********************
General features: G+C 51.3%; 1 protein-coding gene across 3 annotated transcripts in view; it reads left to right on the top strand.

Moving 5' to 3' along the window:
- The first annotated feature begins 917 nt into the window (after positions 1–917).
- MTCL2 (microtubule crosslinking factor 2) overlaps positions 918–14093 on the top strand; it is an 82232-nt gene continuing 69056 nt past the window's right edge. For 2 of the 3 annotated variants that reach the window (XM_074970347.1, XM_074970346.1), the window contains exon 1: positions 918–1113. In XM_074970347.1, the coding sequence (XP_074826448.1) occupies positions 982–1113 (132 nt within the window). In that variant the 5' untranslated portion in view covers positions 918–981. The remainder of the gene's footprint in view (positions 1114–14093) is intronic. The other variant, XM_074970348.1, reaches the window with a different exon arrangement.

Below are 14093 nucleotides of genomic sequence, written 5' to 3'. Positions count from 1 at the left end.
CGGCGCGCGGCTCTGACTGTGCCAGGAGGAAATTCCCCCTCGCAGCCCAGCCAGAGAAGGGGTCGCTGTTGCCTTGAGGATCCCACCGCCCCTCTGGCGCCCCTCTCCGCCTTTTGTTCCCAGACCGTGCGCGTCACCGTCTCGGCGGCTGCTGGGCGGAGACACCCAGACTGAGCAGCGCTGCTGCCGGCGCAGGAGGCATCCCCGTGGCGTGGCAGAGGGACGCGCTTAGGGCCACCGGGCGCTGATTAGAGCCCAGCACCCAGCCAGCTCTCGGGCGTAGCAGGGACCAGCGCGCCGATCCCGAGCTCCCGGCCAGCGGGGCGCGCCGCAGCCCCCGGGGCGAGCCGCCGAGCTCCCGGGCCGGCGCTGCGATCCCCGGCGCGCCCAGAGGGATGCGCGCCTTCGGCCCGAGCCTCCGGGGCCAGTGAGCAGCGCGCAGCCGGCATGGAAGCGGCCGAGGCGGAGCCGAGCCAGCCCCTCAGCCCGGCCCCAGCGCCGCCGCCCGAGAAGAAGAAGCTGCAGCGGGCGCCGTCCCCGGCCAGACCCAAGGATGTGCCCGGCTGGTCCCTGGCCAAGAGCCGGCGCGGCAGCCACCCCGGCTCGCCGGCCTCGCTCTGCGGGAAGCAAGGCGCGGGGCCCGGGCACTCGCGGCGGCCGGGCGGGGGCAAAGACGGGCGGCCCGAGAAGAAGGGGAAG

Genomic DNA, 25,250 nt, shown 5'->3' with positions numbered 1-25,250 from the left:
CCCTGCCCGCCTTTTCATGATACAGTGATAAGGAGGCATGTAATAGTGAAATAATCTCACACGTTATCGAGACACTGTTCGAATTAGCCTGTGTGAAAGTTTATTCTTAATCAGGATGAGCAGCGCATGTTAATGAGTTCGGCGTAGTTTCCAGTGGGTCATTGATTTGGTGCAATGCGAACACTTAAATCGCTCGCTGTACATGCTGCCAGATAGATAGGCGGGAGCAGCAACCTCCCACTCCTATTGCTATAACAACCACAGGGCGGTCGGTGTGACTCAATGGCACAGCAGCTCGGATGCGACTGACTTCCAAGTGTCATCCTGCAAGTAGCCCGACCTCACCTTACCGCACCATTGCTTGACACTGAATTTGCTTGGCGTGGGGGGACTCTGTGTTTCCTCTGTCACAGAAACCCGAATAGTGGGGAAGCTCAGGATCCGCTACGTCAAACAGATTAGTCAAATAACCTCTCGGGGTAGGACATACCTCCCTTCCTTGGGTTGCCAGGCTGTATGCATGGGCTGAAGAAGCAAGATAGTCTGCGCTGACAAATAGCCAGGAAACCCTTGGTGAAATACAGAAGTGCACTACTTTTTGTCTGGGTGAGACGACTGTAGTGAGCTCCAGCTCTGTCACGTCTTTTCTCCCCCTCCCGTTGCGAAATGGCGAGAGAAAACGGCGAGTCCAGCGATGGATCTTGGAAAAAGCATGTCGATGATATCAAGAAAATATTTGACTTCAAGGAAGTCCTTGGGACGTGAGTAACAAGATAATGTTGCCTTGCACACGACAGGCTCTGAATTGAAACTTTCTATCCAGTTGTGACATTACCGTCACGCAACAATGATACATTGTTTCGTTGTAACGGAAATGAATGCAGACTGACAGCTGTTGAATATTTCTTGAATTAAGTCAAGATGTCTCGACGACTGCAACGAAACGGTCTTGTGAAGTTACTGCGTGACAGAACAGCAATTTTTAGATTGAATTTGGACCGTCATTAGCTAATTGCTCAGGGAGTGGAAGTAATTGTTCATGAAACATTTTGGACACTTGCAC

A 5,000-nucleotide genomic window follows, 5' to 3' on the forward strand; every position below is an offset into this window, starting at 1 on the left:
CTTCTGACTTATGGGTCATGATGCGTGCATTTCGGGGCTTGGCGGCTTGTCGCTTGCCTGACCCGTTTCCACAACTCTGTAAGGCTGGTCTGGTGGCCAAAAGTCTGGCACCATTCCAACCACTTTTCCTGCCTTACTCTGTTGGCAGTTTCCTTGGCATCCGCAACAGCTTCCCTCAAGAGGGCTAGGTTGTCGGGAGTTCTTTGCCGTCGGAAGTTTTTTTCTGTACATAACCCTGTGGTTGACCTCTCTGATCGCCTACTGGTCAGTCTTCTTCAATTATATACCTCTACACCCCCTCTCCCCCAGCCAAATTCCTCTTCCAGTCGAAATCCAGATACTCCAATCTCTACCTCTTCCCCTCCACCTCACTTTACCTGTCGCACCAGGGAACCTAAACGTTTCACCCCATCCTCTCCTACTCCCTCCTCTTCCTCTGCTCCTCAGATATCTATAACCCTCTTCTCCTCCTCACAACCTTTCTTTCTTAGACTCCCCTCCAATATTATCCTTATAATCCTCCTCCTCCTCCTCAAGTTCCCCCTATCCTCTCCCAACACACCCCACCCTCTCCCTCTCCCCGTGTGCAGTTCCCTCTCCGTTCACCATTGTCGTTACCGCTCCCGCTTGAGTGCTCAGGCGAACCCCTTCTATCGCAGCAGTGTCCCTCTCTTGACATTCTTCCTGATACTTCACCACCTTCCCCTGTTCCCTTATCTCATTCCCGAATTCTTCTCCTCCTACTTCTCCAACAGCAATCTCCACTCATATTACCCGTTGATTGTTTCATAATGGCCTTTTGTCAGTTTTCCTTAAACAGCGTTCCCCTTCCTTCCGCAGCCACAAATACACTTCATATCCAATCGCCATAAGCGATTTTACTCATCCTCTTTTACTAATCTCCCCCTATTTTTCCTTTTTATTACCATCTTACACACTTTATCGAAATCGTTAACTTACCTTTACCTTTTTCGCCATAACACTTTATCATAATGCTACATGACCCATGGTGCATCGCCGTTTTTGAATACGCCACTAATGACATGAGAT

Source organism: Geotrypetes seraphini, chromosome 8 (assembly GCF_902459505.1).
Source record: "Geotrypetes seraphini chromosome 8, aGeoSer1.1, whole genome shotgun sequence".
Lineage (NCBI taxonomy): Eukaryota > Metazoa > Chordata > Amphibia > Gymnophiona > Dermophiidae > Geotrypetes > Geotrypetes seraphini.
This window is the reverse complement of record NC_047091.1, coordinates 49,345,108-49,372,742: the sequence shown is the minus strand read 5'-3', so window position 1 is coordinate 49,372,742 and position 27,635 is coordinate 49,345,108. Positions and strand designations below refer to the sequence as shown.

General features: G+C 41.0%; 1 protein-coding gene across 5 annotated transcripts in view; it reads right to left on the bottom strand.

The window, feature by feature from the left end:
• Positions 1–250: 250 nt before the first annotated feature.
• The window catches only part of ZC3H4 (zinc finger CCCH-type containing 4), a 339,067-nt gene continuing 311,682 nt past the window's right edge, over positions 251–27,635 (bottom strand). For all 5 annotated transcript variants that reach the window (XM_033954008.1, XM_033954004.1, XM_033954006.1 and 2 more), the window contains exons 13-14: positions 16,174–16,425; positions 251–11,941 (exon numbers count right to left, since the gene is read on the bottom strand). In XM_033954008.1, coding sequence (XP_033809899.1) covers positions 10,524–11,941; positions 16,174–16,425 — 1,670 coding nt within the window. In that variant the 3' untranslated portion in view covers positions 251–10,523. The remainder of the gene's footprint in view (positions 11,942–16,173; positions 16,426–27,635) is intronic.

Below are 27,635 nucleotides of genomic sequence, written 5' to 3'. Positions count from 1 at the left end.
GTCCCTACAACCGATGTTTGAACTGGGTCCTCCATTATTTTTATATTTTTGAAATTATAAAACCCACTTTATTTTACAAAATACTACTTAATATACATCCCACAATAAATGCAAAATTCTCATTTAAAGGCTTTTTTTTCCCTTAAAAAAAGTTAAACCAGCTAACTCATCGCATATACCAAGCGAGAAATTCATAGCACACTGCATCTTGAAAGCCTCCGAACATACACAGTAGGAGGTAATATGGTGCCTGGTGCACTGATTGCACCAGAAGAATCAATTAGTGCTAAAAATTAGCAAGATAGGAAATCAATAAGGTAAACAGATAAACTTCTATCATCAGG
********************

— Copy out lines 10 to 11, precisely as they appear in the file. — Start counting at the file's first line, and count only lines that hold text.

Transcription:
CTTCTGACTTATGGGTCATGATGCGTGCATTTCGGGGCTTGGCGGCTTGTCGCTTGCCTGACCCGTTTCCACAACTCTGTAAGGCTGGTCTGGTGGCCAAAAGTCTGGCACCATTCCAACCACTTTTCCTGCCTTACTCTGTTGGCAGTTTCCTTGGCATCCGCAACAGCTTCCCTCAAGAGGGCTAGGTTGTCGGGAGTTCTTTGCCGTCGGAAGTTTTTTTCTGTACATAACCCTGTGGTTGACCTCTCTGATCGCCTACTGGTCAGTCTTCTTCAATTATATACCTCTACACCCCCTCTCCCCCAGCCAAATTCCTCTTCCAGTCGAAATCCAGATACTCCAATCTCTACCTCTTCCCCTCCACCTCACTTTACCTGTCGCACCAGGGAACCTAAACGTTTCACCCCATCCTCTCCTACTCCCTCCTCTTCCTCTGCTCCTCAGATATCTATAACCCTCTTCTCCTCCTCACAACCTTTCTTTCTTAGACTCCCCTCCAATATTATCCTTATAATCCTCCTCCTCCTCCTCAAGTTCCCCCTATCCTCTCCCAACACACCCCACCCTCTCCCTCTCCCCGTGTGCAGTTCCCTCTCCGTTCACCATTGTCGTTACCGCTCCCGCTTGAGTGCTCAGGCGAACCCCTTCTATCGCAGCAGTGTCCCTCTCTTGACATTCTTCCTGATACTTCACCACCTTCCCCTGTTCCCTTATCTCATTCCCGAATTCTTCTCCTCCTACTTCTCCAACAGCAATCTCCACTCATATTACCCGTTGATTGTTTCATAATGGCCTTTTGTCAGTTTTCCTTAAACAGCGTTCCCCTTCCTTCCGCAGCCACAAATACACTTCATATCCAATCGCCATAAGCGATTTTACTCATCCTCTTTTACTAATCTCCCCCTATTTTTCCTTTTTATTACCATCTTACACACTTTATCGAAATCGTTAACTTACCTTTACCTTTTTCGCCATAACACTTTATCATAATGCTACATGACCCATGGTGCATCGCCGTTTTTGAATACGCCACTAATGACATGAGAT

Source organism: Geotrypetes seraphini, chromosome 8 (assembly GCF_902459505.1).